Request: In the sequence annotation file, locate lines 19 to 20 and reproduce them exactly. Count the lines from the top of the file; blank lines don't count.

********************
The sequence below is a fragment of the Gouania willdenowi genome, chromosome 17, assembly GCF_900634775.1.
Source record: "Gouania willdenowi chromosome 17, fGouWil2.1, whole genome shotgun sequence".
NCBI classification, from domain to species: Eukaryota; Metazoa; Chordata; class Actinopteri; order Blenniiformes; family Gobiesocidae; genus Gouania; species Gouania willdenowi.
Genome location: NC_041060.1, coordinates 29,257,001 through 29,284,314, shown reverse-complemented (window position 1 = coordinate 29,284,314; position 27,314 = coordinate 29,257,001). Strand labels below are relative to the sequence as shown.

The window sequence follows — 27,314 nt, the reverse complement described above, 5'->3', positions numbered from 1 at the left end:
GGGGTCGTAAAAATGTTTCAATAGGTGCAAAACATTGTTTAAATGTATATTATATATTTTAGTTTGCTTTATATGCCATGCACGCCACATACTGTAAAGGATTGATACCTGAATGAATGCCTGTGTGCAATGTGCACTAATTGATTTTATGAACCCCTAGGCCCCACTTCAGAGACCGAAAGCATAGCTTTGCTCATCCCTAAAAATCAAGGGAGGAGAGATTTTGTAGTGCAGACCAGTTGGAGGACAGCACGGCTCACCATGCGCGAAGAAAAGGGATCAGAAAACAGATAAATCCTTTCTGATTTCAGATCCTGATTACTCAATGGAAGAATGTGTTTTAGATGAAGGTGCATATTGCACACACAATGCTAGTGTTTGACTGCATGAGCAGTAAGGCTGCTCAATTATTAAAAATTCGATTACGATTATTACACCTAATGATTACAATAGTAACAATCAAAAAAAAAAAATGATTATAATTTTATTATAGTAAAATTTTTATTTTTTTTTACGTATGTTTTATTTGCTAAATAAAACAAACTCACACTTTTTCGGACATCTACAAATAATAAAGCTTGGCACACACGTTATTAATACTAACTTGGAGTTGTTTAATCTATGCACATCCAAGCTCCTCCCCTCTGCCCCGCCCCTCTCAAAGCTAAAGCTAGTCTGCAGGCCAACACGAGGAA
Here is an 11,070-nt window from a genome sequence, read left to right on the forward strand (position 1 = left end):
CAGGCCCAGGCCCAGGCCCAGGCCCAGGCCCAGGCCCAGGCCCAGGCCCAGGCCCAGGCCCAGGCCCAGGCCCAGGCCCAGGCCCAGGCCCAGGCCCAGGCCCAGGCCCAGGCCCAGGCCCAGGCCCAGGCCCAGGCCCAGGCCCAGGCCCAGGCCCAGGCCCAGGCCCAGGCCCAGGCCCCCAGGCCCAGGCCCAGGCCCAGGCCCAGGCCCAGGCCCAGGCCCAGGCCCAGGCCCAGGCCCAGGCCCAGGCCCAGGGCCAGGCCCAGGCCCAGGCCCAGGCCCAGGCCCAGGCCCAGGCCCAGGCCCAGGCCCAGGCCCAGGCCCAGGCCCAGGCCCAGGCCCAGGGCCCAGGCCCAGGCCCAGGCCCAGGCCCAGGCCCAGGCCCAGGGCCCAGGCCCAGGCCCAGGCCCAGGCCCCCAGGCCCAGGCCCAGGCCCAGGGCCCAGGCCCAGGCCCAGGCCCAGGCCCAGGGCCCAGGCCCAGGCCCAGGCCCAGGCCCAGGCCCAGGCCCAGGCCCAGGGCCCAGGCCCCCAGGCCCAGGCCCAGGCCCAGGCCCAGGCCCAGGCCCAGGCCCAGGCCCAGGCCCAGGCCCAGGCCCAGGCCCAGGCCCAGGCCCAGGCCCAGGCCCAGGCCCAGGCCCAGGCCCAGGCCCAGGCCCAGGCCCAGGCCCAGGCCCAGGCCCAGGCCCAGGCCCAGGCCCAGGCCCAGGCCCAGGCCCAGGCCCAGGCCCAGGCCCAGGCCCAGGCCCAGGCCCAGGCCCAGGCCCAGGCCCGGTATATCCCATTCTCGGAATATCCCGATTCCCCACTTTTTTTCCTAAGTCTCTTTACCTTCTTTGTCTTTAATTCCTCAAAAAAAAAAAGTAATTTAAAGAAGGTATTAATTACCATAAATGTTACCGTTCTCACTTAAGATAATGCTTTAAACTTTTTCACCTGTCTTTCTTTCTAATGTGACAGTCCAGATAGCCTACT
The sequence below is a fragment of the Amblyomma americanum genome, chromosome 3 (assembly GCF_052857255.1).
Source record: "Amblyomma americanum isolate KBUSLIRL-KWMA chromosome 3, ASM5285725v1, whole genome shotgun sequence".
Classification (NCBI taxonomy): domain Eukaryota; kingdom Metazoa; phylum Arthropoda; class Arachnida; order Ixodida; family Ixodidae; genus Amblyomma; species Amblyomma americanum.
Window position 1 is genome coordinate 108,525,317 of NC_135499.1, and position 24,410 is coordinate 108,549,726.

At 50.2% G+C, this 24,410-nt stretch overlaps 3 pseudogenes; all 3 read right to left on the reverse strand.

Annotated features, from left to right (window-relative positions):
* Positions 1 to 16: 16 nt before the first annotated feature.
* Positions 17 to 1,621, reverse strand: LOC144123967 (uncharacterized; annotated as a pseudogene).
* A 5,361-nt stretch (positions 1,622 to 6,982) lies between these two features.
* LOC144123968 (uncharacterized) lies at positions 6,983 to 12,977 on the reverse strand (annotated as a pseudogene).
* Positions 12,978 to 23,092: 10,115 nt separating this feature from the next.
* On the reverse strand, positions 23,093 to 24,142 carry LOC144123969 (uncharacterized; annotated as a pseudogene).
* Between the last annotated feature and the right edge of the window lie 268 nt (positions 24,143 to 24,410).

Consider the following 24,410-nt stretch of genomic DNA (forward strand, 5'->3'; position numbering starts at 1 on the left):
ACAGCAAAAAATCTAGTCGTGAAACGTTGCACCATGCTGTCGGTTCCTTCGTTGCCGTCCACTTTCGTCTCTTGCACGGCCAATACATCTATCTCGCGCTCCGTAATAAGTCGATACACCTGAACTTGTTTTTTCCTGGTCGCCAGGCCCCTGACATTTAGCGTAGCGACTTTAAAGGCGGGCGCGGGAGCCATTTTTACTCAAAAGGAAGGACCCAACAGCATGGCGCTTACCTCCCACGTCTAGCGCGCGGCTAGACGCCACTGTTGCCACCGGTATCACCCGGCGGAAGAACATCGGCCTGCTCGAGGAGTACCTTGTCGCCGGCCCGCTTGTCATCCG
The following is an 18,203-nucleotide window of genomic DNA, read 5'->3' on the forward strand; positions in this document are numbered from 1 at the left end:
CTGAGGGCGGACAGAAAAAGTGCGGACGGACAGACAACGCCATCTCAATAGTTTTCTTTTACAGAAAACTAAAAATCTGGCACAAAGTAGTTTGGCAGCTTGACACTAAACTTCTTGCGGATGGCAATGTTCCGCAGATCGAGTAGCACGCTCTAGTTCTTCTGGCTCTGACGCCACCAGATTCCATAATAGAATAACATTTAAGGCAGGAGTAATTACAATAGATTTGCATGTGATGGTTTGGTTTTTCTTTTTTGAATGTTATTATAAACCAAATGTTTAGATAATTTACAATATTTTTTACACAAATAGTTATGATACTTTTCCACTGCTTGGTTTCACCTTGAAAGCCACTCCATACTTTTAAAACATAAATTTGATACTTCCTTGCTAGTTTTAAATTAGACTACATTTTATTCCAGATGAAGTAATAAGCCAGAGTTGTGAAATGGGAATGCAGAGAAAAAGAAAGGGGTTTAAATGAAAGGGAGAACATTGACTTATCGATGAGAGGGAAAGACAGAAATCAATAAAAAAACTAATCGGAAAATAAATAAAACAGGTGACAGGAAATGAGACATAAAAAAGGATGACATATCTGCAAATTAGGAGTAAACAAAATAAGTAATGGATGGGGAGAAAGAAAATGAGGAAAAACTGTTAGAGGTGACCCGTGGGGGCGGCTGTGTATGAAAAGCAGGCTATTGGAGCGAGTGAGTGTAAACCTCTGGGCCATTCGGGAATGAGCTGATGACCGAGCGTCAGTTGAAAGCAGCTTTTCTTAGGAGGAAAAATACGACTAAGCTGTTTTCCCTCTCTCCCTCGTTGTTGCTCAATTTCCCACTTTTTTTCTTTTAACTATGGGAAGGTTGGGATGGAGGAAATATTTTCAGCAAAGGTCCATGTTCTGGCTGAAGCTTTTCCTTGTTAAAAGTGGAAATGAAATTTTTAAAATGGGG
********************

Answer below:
* Positions 12,978 to 23,092: 10,115 nt separating this feature from the next.
* On the reverse strand, positions 23,093 to 24,142 carry LOC144123969 (uncharacterized; annotated as a pseudogene).